Feeling too faint to function properly, seeing GP again tomorrow

I posted earlier in the week, that I've been diagnosed with low b12, and have been prescribed b12 tablets. But I've gone down hill so much in the past few days that I can't function properly, I feel really faint when I'm on my feet, I can't walk very far because of this, I daren't drive very far, and it's really debilitating. Sometimes I have faint ringing in my ears and my head feels full.

I know I've been given some b12 tablets, but I can't continue like this, I need to work (and I'd like to enjoy Christmas), I have bills to pay. So I shall be back at the doctors tomorrow requesting something stronger. Am I being unreasonable?

14 Replies

  • It sounds reasonable to me, but I predict that the doctor will urge to you give the tablets a try again. If she does, you can counter by asking her to instead investigate exactly why you have the B12 deficiency, and point out that the only group of people who are adequately treated with tablets are those whose B12 deficiency is caused by diet: malnutrition (including anorexia/bulimia) or strict veganism. All other causes of the deficiency require more aggressive treatment with injectable B12. In the case of B12 deficiency caused by parasites, additional treatment with antibiotics may also be necessary.

    Knowing how you became deficient is really helpful toward knowing the best way to correct it. Unfortunately, it is not always possible to get a definitive answer as to cause. The most important thing is to treat according to symptoms rather than blood test results. Do keep in mind that, while some people are fortunate enough to experience a sudden improvement once treatment with injections begins, for many others it can take weeks to feel an improvement. Try not to become too frustrated by how your body responds. It may need a little time to heal more subtly before you can really begin to feel it.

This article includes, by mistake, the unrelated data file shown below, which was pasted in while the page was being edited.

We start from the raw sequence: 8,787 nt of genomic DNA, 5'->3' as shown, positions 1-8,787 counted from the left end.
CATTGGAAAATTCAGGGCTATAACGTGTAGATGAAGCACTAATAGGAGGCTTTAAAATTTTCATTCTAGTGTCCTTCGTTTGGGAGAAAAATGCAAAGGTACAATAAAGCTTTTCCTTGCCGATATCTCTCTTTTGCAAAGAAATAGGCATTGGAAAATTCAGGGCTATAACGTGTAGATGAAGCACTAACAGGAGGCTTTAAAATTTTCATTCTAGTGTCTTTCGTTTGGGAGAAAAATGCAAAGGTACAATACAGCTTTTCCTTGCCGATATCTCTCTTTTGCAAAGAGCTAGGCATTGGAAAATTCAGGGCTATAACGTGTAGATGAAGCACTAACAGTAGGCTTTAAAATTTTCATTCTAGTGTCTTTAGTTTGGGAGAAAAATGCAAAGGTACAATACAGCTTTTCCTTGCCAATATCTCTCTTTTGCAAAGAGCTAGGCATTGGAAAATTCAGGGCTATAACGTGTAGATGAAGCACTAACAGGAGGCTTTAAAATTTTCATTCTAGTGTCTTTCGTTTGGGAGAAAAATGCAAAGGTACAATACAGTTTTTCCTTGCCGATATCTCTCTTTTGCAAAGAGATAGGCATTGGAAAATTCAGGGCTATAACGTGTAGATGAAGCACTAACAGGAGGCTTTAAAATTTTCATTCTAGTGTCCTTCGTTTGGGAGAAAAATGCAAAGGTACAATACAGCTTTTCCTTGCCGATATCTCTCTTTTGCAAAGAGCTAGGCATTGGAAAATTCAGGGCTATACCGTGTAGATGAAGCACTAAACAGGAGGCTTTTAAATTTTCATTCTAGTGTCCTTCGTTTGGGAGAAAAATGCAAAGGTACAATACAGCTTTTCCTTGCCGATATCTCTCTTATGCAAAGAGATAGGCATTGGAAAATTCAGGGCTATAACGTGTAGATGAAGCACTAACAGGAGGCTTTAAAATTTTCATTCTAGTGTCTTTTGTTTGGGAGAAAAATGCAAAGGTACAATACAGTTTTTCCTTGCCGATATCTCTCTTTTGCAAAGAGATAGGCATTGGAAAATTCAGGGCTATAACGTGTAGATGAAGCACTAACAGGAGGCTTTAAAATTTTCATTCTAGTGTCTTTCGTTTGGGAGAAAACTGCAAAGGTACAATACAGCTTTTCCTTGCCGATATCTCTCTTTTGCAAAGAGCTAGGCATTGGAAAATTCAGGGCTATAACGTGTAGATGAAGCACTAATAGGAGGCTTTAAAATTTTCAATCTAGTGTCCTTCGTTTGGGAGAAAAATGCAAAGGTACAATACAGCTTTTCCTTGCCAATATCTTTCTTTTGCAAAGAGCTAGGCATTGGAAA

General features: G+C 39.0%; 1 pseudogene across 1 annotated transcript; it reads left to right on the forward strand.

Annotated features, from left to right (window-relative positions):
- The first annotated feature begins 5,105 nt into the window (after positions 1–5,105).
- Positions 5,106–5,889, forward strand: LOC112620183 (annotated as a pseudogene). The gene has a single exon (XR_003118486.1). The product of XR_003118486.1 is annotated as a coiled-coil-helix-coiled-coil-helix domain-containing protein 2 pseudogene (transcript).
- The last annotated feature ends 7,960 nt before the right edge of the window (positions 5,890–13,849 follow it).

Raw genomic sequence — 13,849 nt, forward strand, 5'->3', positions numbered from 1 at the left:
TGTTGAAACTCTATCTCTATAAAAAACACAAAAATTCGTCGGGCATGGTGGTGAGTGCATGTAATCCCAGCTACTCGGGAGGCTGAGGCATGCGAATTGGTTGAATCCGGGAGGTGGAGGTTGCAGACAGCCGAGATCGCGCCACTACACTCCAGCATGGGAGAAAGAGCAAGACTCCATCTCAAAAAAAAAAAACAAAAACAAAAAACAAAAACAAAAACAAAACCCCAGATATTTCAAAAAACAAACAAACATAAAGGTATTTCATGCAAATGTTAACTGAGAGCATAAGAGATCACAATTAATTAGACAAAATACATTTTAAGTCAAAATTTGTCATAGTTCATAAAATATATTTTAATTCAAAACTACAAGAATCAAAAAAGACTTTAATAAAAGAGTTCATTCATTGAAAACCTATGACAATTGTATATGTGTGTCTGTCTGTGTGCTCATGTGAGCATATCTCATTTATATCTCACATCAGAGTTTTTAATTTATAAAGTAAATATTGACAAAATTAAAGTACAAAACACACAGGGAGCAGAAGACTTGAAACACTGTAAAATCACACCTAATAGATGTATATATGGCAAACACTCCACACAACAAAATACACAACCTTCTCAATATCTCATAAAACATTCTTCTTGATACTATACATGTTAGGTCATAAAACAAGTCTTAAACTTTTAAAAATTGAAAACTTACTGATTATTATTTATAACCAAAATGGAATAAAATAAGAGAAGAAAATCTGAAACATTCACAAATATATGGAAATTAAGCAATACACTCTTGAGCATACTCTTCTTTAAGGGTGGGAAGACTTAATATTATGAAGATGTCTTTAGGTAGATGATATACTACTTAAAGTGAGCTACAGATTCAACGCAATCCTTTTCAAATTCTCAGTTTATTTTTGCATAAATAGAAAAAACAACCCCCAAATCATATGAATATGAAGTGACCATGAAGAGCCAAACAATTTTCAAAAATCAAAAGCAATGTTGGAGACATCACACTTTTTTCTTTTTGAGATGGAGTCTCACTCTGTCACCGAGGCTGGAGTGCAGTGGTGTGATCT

• I eat meat and dairy, I have a fairly normal 'british' diet and I can't believe the b12 problem is caused by this. I think it's because I have an under active thyroid, and take thyroxine. I understand the doctor wanted to try a conservative approach to start with, but I can't function like this and really can't spend a couple of months 'experimenting' with supplements if what I actually need is injections.

  • That is why I urge you to ask her to truly investigate the problem rather than throwing cheap (and too low of a dose IMO) tablets at the problem. Just an aside, the generally accepted level of oral supplementation with tablets to correct deficiency is 1000mcg per day. Her suggestion of 50mcg twice a day is not even enough to make a dent. Plus, the studies that have advocated tablets, have only considered changes to serum B12 levels and have not taken symptom relief into account. So they're pretty worthless studies when you're suffering through the symptoms.

    Some things you can do:

    * Write down all of the symptoms you've been experiencing and go through them with the doctor so she is aware of how bad the problem actually is.

    * Take someone with you to the appointment. Having an extra set of ears is helpful and it usually ensures better behavior from the doctor.

    * Request copies of the lab work that has already been done and start a file for yourself so you can keep abreast of your test results and potentially question anything that seems out of whack.

    If it hasn't already been done, you could ask for parietal cell and intrinsic factor antibody tests. They are not 100% accurate, but if you get positives on either one, they could back up your request for B12 injections. (If you get a positive on the intrinsic factor antibody test it is a definitive result meaning you have pernicious anemia and should be on injections for life.)

  • I strongly doubt that an under-active thyroid could cause a B12 deficiency. However, hypothyroidism can be due to an autoimmune disorder - as can Pernicious Anaemia. And the two often present together.

    I would follow Galaxie's advice. I would also ask the doctor to read the British National Formulary (they should have a copy on/in their desk). It says.......

    "Apart from dietary deficiency, all other causes of vitamin B12 deficiency are attributable to malabsorption.

    There is little place for the use of low-dose vitamin B12 orally and none for vitamin B12 intrinsic factor complexes given by mouth. Vitamin B12 in larger oral doses of 1–2mg daily [unlicensed] may be effective."

    Then it says....

    "Hydroxocobalamin has completely replaced cyanocobalamin as the form of vitamin B12 of choice for therapy; it is retained in the body longer than cyanocobalamin and thus for maintenance therapy can be